Vegan Diets Linked to Lower Body Mass Index Than Omnivorous Diets, Study Finds

Vegan Diets Linked to Lower Body Mass Index Than Omnivorous Diets, Study Finds

Adhering to a plant-based vegan diet may reduce certain cardiometabolic risk factors, namely a reduced Body Mass Index (BMI), an analysis of 40 studies has found.

The research, published in the journal PLOS One, looked at 40 studies conducted in more than a dozen countries. It compared the health and risk factors for people on omnivorous (meat-eating) diets and those on vegan and vegetarian diets.

According to the Physicians Committee for Responsible Medicine, the vegan subjects overall consumed fewer calories and less saturated fat, which led to a reduction in LDL (bad) cholesterol levels, lower triglycerides, blood pressure, and fasting blood glucose, and a lower overall BMI than the meat-eating groups.

The findings are the latest in a growing body of research that points to the benefits of a vegan diet for overall health. It comes as the mean BMI is at its highest, with an estimated 160 million Americans now either classified as obese or overweight. Nearly 75 percent of American men and more than 60 percent of women are obese or overweight.

For the first time in recorded history, more people on the planet are suffering from health issues related to obesity than that of starvation. And despite obesity being linked with overconsumption, those with a higher than average BMI are often prone to nutrient deficiencies as well.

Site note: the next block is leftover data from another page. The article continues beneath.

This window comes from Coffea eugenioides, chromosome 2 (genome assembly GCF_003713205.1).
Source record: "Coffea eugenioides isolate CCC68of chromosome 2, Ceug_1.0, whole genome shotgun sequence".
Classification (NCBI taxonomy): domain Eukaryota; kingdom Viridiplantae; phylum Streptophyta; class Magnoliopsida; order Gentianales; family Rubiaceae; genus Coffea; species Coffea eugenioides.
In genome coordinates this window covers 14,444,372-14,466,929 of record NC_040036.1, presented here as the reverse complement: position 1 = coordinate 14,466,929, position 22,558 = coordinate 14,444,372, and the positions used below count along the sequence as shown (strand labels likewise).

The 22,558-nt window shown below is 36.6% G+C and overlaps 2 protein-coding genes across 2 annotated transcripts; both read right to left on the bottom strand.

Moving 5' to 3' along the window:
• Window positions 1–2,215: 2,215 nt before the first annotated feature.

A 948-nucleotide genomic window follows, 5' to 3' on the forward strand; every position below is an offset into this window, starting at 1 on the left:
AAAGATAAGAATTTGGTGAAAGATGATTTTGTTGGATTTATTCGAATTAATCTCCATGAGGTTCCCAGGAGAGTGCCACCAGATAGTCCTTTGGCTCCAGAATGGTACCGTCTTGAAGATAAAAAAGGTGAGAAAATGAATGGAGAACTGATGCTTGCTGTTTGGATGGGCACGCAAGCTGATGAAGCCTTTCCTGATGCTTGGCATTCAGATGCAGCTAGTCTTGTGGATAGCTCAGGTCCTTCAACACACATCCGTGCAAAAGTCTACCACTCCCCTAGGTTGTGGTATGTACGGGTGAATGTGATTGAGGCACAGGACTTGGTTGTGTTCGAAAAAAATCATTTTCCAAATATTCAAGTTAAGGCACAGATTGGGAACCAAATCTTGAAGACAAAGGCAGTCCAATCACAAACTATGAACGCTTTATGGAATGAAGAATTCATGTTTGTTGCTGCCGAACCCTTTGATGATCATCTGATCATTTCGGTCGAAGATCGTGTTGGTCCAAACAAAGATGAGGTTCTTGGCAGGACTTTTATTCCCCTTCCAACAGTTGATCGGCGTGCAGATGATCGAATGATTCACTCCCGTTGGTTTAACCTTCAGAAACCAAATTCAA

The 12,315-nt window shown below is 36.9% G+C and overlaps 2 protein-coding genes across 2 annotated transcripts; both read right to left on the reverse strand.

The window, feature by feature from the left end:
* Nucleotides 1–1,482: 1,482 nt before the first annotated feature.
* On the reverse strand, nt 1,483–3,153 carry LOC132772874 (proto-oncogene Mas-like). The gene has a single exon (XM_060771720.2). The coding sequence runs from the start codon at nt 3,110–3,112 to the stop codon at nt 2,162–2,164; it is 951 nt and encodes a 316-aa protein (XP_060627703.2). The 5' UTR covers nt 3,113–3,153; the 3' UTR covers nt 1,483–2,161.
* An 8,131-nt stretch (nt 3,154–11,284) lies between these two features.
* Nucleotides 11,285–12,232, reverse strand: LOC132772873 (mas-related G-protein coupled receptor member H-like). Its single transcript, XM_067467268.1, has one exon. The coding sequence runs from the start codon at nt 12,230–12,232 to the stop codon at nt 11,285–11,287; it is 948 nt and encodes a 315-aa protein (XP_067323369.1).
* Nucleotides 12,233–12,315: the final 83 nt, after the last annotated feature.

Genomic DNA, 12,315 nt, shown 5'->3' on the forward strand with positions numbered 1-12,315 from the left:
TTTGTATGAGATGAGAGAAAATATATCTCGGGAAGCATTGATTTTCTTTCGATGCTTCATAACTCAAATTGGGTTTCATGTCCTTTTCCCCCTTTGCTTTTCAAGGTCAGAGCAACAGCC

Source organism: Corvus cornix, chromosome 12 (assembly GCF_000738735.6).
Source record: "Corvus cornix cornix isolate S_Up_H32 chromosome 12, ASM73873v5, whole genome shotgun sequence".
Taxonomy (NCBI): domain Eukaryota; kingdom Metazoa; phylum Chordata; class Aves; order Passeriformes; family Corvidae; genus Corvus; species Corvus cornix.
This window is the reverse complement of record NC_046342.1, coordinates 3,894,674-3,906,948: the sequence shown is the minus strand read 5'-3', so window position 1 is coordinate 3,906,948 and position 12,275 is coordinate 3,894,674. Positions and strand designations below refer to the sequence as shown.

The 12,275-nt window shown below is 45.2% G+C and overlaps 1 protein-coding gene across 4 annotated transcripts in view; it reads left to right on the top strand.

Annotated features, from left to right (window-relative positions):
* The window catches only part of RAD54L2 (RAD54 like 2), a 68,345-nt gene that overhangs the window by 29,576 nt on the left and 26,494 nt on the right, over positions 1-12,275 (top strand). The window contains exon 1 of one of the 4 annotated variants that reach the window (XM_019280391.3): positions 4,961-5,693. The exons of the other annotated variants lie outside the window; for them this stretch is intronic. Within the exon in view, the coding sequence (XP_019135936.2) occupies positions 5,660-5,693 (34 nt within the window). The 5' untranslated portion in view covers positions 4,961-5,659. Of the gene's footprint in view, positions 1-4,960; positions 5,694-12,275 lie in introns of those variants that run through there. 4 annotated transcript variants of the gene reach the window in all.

According to the study authors, the risk factor with the “most evidence” is body mass index, and this was “consistently lower in vegans compared to controls in diverse geographies (outside Asia), in larger and smaller studies, and in studies published over many years.” 

“These observations support other evidence that plant-based diets are likely to lower the risk of cardiovascular disease and diabetes,” the authors concluded.

The healthcare and food service industries are already taking note. Hospitals are increasing their vegan offerings–one hospital in Australia is now working with a Michelin star chef to overhaul its menu options. A hospital in Houston that was damaged during Hurricane Harvey chose not to re-open a McDonald’s restaurant in the building.

And, at the urging of the Physicians Committee for Responsible Medicine, two children’s hospitals have removed hot dogs from their menus because of the increased link between processed meat and increased health risks.

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